Christian described Jews as a “disease” (110) infecting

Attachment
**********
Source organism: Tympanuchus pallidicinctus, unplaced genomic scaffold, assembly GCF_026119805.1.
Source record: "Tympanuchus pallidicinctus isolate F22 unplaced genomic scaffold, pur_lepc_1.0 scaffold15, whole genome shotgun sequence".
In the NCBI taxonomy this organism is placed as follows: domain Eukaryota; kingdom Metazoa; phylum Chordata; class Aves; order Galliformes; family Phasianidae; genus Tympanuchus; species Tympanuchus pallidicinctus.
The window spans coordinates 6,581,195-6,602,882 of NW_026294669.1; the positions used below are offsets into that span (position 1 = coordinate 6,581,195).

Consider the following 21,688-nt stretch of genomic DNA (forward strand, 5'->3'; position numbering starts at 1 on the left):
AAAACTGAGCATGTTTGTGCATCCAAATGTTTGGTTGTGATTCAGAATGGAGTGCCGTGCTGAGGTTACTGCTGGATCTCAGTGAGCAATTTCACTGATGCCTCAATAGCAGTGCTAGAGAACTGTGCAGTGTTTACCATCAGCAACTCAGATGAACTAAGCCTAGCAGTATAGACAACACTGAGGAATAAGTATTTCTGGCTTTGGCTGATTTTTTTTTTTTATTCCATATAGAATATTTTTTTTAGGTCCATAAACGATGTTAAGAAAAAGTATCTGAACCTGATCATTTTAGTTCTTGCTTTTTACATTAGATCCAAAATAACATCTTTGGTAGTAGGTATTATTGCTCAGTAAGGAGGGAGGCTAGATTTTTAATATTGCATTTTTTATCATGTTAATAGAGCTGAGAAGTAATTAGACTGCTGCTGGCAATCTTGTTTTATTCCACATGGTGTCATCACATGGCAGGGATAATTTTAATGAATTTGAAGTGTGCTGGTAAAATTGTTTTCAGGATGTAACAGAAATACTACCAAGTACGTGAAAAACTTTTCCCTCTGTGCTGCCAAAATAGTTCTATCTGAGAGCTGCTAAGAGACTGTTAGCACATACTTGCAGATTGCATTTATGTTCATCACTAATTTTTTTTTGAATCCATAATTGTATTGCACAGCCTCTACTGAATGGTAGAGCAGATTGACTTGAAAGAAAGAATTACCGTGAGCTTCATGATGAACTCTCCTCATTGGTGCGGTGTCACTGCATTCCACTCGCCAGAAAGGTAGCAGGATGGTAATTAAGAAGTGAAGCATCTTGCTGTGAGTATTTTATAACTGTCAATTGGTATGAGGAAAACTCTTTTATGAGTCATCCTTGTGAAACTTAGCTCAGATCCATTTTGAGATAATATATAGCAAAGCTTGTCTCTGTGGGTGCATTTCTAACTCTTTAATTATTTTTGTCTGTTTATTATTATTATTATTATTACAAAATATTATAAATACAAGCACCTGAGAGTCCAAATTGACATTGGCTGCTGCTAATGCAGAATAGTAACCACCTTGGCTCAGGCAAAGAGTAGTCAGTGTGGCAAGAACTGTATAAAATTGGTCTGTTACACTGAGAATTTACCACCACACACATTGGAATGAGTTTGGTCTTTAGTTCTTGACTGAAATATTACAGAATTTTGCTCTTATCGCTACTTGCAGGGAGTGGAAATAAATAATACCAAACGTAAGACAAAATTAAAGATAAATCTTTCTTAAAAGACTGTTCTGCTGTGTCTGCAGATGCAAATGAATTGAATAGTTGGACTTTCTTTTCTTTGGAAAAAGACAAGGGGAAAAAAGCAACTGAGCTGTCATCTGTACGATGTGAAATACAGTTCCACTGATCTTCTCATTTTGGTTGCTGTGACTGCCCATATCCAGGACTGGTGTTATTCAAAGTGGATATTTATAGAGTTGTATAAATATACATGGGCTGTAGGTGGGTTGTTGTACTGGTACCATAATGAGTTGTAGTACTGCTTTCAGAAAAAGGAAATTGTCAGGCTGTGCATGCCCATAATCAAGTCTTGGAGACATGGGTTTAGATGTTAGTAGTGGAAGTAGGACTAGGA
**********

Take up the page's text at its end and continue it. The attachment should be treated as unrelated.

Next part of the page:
Christian Von EperMrs. Foster9 Honors EnglishMonday, Jan. 8th 2018Markus Zusak’s ‘The Book Thief’ analysisThe most powerful way we communicate is with words. In The Book Thief, by Markus Zusak, the impact of words and symbols strikes deep into the main character’s roots. From the negative impact of the anti-Jewish stigmas to the soothing effect of Liesel’s reading, words have both a positive and negative influence on the major characters. The composition of the novel also allows for demonstrations of this theme through Death’s usage of metaphors and other literary devices. Within the story, Zusak exhibits the theorem that words—whether present or absent—have power.Words can also be dangerous in their absence. Hans puts himself at risk when he paints over a slur on a Jewish shop. There is latent power in the act of naming; the Nazis claimed this authority over the Jews by propagating derogatory names. Hans refuses to use or accept those stigmas, therein showing us that he believes Jews equal. His refusal also makes it clear that propaganda won’t influence his decisions, and are therefore unpredictable, risky.The negative power of words and symbols is omnipresent, due to the fact of the setting in Nazi Germany. One particularly strong aspect of this negative influence is in the anti-Semitic sentiments. “Jewry was…a label” (216) – In Nazi Germany, people constantly harass Jews, the clearest example of which being on Kristallnacht, 1938, with exposé like “Jewish Filth” painted on the Jewish shops and houses. The Nazi people described Jews as a “disease” (110) infecting their country.  The propaganda against Jews corrupted people’s moral judgment against them, therefore causing more people to commit acts of violence and crime against the Jews, resulting in their dehumanization, their acclimatization for survival. However, not everyone is affected by the Führer’s  propaganda. Rosa and Hans were such, even saving a Jew from the horrors of the Nazi’s clutches. That Jew was Max.Much of Hitler’s power results from his skill with words. In Max’s fable, “The Word Shaker,” he shows Hitler as having decided to “rule the world with words” and calls Germany “a nation of farmed thoughts” (445). In Max’s daydreams, he challenges Hitler in a boxing ring. Max lands a firm blow, only for Hitler to call out to the audience of Germans, and remind them that Jews are an infestation, then implore them to “climb up into this ring” and “defeat this enemy together” (254). Hitler, an elegant speaker, uses words as a means to seduce, influence, and mobilize an entire nation. Liesel most pertinently describes it; “Without words, the Führer is nothing” (521).Any words that identify someone as undesirable to the ruling party can carry danger with them. Liesel’s sole evidence about her true father is that he was a communist, a word she later related to punishment and death. She discovered that the “evil machinations” (110) were communists that continued poisoning the Führer’s land. Further, Max recognizes that “Jew” is a dangerous word and can get him and his angels in trouble. Jew is a label for those who “violate the German ideal” (110), so Germans who try to help them are guilty of treason.Words convey meaning but can have many meanings, depending on how one understands them or speaks them. German profanity, particularly the terms saukerl and saumensch, appears throughout the book. Liesel, when she begins living with the Hubermanns, documents the profanity as “vehement and prolific” (32). However, it was a statement of endearment. One of the clearest examples is Rudy’s recurring request, “How about a kiss, Saumensch?” (24­­1). We see the reverse in Max, who thinks of the words “thank you” not as an expression of gratitude, but rather “the most pitiful words he could say” (208); as a Jew in hiding, saying thank you means accepting undeserved kindness, which in turn feeds guilt. Sometimes, the subtext of certain phrases can be more important than the literal meaning. When Max arrives at the Hubermann’s house and asks Hans, “Do you still play the accordion?” he really meant “Will you help me?” (185). The capacity of words to hurt and heal is a very important idea in the book. After Ilsa Hermann tells her they will no longer need Rosa to do the washing, Liesel swears at Ilsa and says she is pathetic because she can’t cope with the loss of her son. Here, Liesel discovers the “brutality of words” (262). She heals herself by writing about her life, her brother, Max, and her time on Himmel Street. She ultimately saves herself this way; figuratively, in that she gains emotional closure, and literally, because she is in the basement, writing when the allies attack.At times, words can sustain people. Not always enough to save them, but enough to get them through. Even when Max is ill, Liesel reads to him constantly, as though “the words alone could nourish him” (328). When Max is well, he stays confined to the Hubermann’s basement. In another basement, when the whole neighborhood cowers in fear of bombs, Liesel’s reading keeps everyone calm enough to ease their fear and prevent a descent into chaos. Liesel’s words even sustain Death; he carries her book with him and allows her story to distract him as he works.